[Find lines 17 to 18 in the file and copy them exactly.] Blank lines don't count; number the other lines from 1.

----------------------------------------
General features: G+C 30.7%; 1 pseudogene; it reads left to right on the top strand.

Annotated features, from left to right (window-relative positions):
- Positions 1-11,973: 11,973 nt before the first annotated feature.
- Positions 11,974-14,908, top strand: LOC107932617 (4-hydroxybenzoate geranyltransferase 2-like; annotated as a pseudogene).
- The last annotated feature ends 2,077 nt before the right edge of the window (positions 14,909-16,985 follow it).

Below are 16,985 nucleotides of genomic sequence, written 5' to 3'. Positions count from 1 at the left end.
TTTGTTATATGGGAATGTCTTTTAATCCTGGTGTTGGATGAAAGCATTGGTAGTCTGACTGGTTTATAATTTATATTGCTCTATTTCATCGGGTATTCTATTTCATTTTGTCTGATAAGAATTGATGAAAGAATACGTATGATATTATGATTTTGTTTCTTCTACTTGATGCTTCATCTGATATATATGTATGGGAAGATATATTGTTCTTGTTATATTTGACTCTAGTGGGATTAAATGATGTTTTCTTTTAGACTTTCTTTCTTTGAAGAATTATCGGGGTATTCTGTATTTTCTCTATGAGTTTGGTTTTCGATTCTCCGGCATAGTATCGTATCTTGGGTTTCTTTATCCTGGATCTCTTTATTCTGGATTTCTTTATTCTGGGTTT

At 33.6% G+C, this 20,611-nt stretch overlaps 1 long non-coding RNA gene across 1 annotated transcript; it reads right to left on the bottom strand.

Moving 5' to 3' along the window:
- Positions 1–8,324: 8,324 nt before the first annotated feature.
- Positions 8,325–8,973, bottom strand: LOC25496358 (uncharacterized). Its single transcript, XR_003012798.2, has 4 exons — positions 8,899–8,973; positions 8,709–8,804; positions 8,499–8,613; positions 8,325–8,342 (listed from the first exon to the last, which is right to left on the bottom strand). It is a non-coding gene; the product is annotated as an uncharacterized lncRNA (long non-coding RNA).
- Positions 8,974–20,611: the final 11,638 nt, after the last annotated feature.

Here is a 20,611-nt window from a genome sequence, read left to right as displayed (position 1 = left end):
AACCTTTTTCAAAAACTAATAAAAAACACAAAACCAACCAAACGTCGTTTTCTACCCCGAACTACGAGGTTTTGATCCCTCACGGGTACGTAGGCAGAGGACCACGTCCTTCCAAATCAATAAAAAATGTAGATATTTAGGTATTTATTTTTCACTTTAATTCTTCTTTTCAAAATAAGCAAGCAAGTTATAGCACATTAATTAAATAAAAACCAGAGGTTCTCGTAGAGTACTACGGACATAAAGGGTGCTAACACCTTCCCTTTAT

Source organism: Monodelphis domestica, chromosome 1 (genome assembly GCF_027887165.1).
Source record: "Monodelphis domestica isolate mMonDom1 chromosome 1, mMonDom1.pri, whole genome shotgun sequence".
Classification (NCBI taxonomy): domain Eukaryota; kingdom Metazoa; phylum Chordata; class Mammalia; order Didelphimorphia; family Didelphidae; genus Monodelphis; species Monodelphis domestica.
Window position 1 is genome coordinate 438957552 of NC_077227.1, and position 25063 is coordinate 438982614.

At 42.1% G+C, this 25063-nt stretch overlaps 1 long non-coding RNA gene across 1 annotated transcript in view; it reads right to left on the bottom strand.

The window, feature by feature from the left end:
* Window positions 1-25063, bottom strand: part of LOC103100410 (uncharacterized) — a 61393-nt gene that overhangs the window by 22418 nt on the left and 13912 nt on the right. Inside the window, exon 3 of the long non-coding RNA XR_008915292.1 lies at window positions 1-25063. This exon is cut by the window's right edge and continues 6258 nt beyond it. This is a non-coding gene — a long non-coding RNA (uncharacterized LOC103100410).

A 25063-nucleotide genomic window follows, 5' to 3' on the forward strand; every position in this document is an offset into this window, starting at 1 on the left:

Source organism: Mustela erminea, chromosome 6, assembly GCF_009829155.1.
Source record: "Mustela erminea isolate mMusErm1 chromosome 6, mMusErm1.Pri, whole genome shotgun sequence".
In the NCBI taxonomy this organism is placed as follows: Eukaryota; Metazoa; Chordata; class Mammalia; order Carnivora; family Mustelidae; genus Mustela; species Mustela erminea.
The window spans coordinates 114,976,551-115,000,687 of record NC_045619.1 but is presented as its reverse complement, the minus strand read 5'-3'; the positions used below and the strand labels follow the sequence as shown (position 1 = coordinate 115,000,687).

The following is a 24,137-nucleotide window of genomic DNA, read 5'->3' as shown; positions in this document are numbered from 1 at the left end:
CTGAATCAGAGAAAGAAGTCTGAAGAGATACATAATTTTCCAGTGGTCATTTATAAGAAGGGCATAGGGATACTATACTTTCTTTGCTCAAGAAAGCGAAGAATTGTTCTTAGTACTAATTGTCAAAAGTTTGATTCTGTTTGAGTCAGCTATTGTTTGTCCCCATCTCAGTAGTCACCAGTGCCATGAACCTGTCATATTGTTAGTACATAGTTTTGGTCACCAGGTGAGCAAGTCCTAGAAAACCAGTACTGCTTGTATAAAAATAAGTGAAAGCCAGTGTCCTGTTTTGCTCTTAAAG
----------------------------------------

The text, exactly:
Classification (NCBI taxonomy): domain Eukaryota; kingdom Metazoa; phylum Chordata; class Mammalia; order Didelphimorphia; family Didelphidae; genus Monodelphis; species Monodelphis domestica.
Window position 1 is genome coordinate 438957552 of NC_077227.1, and position 25063 is coordinate 438982614.